No, Kim Kardashian West, It's Probably Not an Awesome Idea for You to Eat Your Placenta
After giving birth to her son Saint West on Dec. 5, Kim Kardashian West has decided to stay off her feet and chill at home for a little R&R, just as a normal mother would do.
Just kidding. She's ingesting her afterbirth in pill form.
In a blog post aptly titled "Eating My Placenta" that appeared (behind a paywall) on her blog Monday, Kardashian West explained her decision to consume her placenta, which caused complications during her second pregnancy, in order to gain energy and stave off postpartum depression.
Following in the footsteps of other celebrity moms like January Jones and Kim's own sister, Kourtney, the reality TV star had the organ dried out and turned into a powder by a company that specializes in making placenta capsules.
"I heard so many stories when I was pregnant with North of moms who never ate their placenta with their first baby and then had postpartum depression," Kardashian West wrote, "but then when they took the pills with their second baby, they did not suffer from depression! So I thought, why not try it? What do I have to lose?"
Indeed, what does Kardashian West have to lose by eating an organ specifically meant to provide nutrients to a developing fetus? According to Dr. Pratima Gupta, an OB-GYN at Kaiser Permanente and a fellow at Physicians for Reproductive Health, the answer is: Maybe nothing! But it still might not be the best idea.
"As far as we know, there aren't any benefits, but there are also no harms," Gupta told Mic. "The purported benefits vary from people saying they notice less postpartum depression to it giving them energy. The placenta does have hormones during pregnancy, [but after] the preparation process for encapsulation... it wouldn't really have any of the remaining hormones in it."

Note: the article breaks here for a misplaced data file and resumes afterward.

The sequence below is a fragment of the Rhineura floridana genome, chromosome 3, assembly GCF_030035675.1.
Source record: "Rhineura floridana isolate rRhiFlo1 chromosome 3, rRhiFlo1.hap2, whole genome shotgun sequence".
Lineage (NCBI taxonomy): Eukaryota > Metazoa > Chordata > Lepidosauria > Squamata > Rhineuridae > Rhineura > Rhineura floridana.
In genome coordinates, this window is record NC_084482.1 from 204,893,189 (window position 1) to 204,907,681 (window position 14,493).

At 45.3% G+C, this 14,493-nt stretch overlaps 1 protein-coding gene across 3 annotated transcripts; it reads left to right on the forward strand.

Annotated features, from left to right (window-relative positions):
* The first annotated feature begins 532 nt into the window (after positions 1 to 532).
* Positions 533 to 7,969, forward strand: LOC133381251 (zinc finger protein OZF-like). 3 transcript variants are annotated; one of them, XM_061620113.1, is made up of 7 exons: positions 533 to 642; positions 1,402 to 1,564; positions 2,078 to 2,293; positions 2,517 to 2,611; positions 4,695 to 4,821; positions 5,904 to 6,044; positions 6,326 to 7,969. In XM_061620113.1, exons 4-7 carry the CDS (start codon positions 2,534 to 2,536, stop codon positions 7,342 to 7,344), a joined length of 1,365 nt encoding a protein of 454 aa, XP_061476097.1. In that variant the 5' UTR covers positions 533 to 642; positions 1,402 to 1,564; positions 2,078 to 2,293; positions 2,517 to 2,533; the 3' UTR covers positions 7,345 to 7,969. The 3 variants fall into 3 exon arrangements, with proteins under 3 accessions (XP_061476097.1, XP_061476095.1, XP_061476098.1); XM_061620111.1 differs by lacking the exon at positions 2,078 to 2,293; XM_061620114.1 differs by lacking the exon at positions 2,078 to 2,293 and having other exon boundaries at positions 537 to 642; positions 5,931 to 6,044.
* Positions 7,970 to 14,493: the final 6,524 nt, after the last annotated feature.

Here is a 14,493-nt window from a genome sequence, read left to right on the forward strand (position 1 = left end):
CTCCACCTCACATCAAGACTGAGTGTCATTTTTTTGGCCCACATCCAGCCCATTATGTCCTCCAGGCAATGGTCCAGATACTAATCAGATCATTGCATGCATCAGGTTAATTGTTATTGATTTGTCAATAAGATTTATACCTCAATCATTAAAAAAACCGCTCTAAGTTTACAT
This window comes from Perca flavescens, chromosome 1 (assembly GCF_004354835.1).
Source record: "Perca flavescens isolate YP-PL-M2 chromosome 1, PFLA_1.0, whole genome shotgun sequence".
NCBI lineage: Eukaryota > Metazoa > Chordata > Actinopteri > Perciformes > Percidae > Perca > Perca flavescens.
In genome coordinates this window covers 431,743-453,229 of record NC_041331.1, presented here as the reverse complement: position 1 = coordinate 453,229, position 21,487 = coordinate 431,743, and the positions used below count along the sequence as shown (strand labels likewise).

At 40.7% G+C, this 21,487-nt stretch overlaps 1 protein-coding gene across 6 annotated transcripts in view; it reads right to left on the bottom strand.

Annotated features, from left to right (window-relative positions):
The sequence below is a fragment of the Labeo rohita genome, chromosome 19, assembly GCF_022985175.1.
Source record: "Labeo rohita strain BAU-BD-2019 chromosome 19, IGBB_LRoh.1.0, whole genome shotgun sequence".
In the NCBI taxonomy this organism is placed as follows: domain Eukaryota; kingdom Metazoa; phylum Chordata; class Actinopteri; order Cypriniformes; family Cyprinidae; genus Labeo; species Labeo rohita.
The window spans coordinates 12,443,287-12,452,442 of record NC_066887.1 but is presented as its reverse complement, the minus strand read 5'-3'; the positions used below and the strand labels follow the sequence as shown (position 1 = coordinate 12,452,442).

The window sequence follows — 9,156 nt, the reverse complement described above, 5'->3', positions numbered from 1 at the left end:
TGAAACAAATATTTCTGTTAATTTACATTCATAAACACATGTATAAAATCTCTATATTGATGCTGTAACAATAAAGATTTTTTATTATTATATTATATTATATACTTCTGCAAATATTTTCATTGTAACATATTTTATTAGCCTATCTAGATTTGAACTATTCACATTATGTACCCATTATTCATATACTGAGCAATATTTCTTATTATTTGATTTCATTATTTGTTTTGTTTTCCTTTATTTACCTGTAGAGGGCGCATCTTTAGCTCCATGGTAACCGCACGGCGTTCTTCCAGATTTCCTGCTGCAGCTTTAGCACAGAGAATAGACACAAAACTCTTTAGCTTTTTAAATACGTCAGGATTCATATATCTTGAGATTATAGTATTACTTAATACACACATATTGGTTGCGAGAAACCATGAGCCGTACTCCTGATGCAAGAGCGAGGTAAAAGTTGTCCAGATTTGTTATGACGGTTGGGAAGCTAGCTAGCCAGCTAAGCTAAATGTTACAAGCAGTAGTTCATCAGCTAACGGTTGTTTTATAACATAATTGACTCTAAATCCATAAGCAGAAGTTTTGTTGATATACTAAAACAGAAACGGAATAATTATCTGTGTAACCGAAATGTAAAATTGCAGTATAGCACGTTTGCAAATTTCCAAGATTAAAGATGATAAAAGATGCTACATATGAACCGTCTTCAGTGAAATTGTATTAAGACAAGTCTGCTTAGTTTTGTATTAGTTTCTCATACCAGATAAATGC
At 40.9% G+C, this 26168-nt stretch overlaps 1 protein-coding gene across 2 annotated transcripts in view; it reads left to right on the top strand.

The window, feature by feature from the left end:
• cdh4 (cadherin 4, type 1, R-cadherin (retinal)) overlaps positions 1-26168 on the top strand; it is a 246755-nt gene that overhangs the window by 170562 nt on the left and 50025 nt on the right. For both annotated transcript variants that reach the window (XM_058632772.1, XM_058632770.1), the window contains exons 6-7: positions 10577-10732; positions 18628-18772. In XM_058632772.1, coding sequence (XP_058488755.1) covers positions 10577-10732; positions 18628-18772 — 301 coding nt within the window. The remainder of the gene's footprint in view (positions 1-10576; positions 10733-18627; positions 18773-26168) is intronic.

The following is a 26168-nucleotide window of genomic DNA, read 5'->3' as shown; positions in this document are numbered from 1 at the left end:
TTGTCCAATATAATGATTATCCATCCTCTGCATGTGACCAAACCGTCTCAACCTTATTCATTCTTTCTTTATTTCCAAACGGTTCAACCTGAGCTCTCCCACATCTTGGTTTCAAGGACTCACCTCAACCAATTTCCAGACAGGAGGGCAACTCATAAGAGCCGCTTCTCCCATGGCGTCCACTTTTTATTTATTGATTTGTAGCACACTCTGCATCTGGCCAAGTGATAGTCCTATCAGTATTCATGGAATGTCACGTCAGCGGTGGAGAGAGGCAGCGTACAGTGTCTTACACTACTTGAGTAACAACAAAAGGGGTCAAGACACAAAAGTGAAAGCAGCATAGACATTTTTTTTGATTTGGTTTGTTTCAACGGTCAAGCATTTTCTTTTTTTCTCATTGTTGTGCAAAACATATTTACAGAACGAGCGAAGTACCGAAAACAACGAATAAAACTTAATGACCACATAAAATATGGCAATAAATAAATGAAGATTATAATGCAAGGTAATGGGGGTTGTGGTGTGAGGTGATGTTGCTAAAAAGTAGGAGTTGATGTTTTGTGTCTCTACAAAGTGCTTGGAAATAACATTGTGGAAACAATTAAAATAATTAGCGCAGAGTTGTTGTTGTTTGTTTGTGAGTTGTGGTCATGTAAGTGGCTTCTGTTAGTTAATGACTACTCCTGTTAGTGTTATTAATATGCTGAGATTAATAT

What placenta pills might have is iron, said Gupta, but that means "a lot of the benefits could be received from taking an iron supplement as well." She does not recommend consuming placenta, in part because preparation of the organ isn't regulated and therefore varies from company to company. (The Food and Drug Administration, for instance, has cracked down on some placenta sellers, with Florida state authorities raiding a Miami birth center that was accused of selling unregulated placenta pills in 2008.)
"Like any medical tissue, if it isn't prepared properly, a patient could get sick if there were any sort of infection or anything like that," Gupta said.
Research on the effects of consuming one's own placenta, whether beneficial or detrimental, is limited, and a recent literature review found no real consensus on whether the practice is good or bad. While one study found the organ might contain a compound that has pain-relieving effects, other researchers have discovered harmful substances like mercury and lead in human placenta.
"There really are no human studies based on today's scientific standards to actually show as evidence for human effects, and the animal studies aren't translating into human benefits," Cynthia Cole, the author of the review, told the Atlantic.
In other words, doctors and scientists aren't sure what's in a woman's placenta, nor can they be sure how it's prepared for consumption.
Hopefully, Kardashian West will be fine ingesting pills made from the powder of her own innards. It's possible that they might even make her feel great! But there's no proof either way whether eating your own placenta is good or bad for you, so new moms: Just, like, don't do it, OK? OK.